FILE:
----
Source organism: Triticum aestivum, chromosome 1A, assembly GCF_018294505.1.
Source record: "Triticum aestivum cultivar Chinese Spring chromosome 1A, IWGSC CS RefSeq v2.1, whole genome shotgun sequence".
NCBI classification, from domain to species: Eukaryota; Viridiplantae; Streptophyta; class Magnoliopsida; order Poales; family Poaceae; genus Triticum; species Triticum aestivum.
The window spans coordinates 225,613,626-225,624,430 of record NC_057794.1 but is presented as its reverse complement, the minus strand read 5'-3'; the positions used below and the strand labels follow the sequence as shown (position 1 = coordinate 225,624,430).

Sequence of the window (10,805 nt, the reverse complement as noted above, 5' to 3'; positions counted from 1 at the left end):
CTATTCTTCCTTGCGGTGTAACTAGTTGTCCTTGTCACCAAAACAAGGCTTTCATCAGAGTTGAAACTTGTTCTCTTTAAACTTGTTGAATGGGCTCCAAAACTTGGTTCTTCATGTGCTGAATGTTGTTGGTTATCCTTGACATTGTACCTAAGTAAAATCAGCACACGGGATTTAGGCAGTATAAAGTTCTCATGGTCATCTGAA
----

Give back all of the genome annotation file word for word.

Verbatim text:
Source organism: Triticum aestivum, chromosome 1A, assembly GCF_018294505.1.
Source record: "Triticum aestivum cultivar Chinese Spring chromosome 1A, IWGSC CS RefSeq v2.1, whole genome shotgun sequence".
NCBI classification, from domain to species: Eukaryota; Viridiplantae; Streptophyta; class Magnoliopsida; order Poales; family Poaceae; genus Triticum; species Triticum aestivum.
The window spans coordinates 225,613,626-225,624,430 of record NC_057794.1 but is presented as its reverse complement, the minus strand read 5'-3'; the positions used below and the strand labels follow the sequence as shown (position 1 = coordinate 225,624,430).

Sequence of the window (10,805 nt, the reverse complement as noted above, 5' to 3'; positions counted from 1 at the left end):
CTATTCTTCCTTGCGGTGTAACTAGTTGTCCTTGTCACCAAAACAAGGCTTTCATCAGAGTTGAAACTTGTTCTCTTTAAACTTGTTGAATGGGCTCCAAAACTTGGTTCTTCATGTGCTGAATGTTGTTGGTTATCCTTGACATTGTACCTAAGTAAAATCAGCACACGGGATTTAGGCAGTATAAAGTTCTCATGGTCATCTGAA